When media mogul and talk-show queen Oprah Winfrey opens her mouth, people usually listen. So, it's no surprise that her recent decision to go public about her thyroid condition is raising a lot of awareness about the disease, according to an article penned by Dr. Jennifer Wider for the Society for Women's Health Research.

Click here to read Wider's complete article

Millions of people in the United States have a thyroid condition and the vast majority are women. The American Association of Clinical Endocrinologists estimates that more than eight out of 10 patients with thyroid disease are female, Wider wrote in her article.

Winfrey described her battle with fatigue and weight gain in the October issue of her magazine. “First hyperthyroidism, which sped up my metabolism and left me unable to sleep for days. (Most people lose weight. I didn’t.) Then hypothyroidism, which slowed down my metabolism and made me want to sleep all the time.”

“Although she has not officially revealed her exact diagnosis, it sounds like chronic autoimmune thyroiditis or Hashimoto’s disease,” explained Samara Ginzburg, M.D., assistant professor of medicine and endocrinology at the Albert Einstein College of Medicine in New York, told the SWHR. “Hashimoto’s can start with a hyperthyroid phase, due to release of stored hormone from an inflamed gland, followed by a hypothyroid phase.”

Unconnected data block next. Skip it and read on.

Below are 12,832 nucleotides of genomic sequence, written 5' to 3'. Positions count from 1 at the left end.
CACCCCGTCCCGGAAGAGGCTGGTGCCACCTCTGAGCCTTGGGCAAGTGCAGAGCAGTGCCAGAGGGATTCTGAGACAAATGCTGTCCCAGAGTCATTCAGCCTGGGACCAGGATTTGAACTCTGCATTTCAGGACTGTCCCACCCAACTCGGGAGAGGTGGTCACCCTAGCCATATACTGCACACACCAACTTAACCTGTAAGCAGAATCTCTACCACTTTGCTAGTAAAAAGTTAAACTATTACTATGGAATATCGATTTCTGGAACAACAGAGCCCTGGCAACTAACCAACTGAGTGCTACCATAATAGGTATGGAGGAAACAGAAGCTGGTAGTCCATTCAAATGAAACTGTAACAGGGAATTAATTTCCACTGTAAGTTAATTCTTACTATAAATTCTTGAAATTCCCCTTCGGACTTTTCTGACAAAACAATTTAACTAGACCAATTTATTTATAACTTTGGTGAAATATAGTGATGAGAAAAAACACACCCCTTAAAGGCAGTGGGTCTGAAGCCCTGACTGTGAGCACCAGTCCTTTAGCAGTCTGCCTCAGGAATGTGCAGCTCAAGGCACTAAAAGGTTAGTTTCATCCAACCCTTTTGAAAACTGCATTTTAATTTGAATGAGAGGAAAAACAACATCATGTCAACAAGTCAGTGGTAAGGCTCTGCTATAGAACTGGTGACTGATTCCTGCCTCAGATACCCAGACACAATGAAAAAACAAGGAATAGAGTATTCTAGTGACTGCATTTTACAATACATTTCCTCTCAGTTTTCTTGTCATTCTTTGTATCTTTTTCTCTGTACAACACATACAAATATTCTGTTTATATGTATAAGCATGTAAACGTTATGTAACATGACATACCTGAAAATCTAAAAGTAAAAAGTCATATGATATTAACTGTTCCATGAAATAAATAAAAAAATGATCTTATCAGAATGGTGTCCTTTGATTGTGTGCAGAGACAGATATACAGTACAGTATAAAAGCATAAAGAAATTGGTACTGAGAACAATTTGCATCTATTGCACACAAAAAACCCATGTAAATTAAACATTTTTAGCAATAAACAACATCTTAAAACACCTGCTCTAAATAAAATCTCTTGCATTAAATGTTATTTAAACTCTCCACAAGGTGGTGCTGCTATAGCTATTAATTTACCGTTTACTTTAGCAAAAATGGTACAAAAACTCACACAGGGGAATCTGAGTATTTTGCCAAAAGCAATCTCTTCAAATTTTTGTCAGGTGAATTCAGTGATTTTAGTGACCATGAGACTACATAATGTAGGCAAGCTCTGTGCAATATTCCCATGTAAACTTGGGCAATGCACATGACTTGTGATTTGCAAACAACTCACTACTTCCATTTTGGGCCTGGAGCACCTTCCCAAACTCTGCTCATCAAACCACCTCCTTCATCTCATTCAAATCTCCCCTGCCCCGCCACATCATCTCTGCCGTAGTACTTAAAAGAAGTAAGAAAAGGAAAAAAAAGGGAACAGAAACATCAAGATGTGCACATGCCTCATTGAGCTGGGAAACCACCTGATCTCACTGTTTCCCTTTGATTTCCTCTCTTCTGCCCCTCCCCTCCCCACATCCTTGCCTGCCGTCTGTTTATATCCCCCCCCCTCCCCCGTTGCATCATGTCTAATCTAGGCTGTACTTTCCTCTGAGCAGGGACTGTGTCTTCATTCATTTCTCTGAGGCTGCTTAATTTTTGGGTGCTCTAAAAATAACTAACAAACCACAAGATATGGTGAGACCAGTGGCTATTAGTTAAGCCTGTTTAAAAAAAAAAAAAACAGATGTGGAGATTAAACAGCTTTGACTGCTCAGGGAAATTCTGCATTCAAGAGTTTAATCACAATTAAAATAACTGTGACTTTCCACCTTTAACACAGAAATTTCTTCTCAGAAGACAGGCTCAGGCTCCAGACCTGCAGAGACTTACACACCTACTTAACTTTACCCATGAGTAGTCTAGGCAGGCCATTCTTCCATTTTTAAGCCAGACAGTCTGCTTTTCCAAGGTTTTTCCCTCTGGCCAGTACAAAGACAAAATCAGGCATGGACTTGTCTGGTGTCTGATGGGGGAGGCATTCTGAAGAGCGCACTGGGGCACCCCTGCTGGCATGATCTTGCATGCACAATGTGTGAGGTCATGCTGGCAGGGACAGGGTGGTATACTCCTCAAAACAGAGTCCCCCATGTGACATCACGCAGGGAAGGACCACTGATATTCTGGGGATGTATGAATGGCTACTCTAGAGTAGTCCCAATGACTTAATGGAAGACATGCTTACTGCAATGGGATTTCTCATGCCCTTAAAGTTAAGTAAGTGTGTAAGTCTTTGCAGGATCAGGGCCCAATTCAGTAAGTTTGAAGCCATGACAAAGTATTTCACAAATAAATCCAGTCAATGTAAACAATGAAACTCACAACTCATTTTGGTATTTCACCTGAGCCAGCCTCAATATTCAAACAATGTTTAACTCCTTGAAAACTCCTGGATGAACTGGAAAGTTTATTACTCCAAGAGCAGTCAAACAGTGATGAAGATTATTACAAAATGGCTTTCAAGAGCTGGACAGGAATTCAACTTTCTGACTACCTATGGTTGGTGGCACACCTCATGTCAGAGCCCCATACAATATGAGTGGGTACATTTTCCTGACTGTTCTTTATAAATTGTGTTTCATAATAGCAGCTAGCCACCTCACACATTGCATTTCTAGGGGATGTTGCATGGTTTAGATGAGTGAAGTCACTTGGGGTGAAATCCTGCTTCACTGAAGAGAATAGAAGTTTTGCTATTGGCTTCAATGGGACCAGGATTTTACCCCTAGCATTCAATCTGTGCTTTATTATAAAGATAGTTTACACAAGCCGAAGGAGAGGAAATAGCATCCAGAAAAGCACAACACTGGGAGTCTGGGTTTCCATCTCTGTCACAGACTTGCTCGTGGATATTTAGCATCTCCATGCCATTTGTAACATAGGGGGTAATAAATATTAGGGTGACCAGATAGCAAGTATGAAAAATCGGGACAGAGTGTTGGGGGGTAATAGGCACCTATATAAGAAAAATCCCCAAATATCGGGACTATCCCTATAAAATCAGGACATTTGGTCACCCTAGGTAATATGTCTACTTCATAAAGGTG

Despite the large number of people suffering from thyroid conditions, millions walk around without a proper diagnosis.

“Many of the symptoms of thyroid disease as with other autoimmune diseases are non-specific,” said Rita Baron Faust, a health educator and author of The Autoimmune Connection, told the society. “It’s a laundry list of so-called ‘female’ complaints: fatigue, depression, weight gain, dry skin (underactive thyroid), anxiety, palpitations, brittle or thin hair, and difficulty concentrating (overactive thyroid). Any of these symptoms could be attributed and often are to other conditions.”

The good news is that thyroid disease can be easily diagnosed with a simple blood test and treatment is usually successful.